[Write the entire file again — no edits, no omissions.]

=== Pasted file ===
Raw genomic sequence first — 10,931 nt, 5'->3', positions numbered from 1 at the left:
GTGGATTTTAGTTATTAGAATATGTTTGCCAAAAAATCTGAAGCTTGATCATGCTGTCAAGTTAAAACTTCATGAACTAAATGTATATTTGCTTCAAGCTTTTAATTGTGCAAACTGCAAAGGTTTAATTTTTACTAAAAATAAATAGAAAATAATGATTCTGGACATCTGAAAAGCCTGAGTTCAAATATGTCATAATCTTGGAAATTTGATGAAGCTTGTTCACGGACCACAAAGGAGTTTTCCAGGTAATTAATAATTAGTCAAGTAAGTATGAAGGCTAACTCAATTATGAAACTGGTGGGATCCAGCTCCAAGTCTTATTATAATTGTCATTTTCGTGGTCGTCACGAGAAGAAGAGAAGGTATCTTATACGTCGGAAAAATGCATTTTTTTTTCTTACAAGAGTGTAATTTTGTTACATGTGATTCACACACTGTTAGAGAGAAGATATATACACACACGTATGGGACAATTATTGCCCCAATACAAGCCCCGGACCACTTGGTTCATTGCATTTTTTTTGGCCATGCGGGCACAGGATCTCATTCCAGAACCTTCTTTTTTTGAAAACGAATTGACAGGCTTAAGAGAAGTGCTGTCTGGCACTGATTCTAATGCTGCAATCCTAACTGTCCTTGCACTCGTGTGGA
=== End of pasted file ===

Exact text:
Raw genomic sequence first — 10,931 nt, 5'->3', positions numbered from 1 at the left:
GTGGATTTTAGTTATTAGAATATGTTTGCCAAAAAATCTGAAGCTTGATCATGCTGTCAAGTTAAAACTTCATGAACTAAATGTATATTTGCTTCAAGCTTTTAATTGTGCAAACTGCAAAGGTTTAATTTTTACTAAAAATAAATAGAAAATAATGATTCTGGACATCTGAAAAGCCTGAGTTCAAATATGTCATAATCTTGGAAATTTGATGAAGCTTGTTCACGGACCACAAAGGAGTTTTCCAGGTAATTAATAATTAGTCAAGTAAGTATGAAGGCTAACTCAATTATGAAACTGGTGGGATCCAGCTCCAAGTCTTATTATAATTGTCATTTTCGTGGTCGTCACGAGAAGAAGAGAAGGTATCTTATACGTCGGAAAAATGCATTTTTTTTTCTTACAAGAGTGTAATTTTGTTACATGTGATTCACACACTGTTAGAGAGAAGATATATACACACACGTATGGGACAATTATTGCCCCAATACAAGCCCCGGACCACTTGGTTCATTGCATTTTTTTTGGCCATGCGGGCACAGGATCTCATTCCAGAACCTTCTTTTTTTGAAAACGAATTGACAGGCTTAAGAGAAGTGCTGTCTGGCACTGATTCTAATGCTGCAATCCTAACTGTCCTTGCACTCGTGTGGA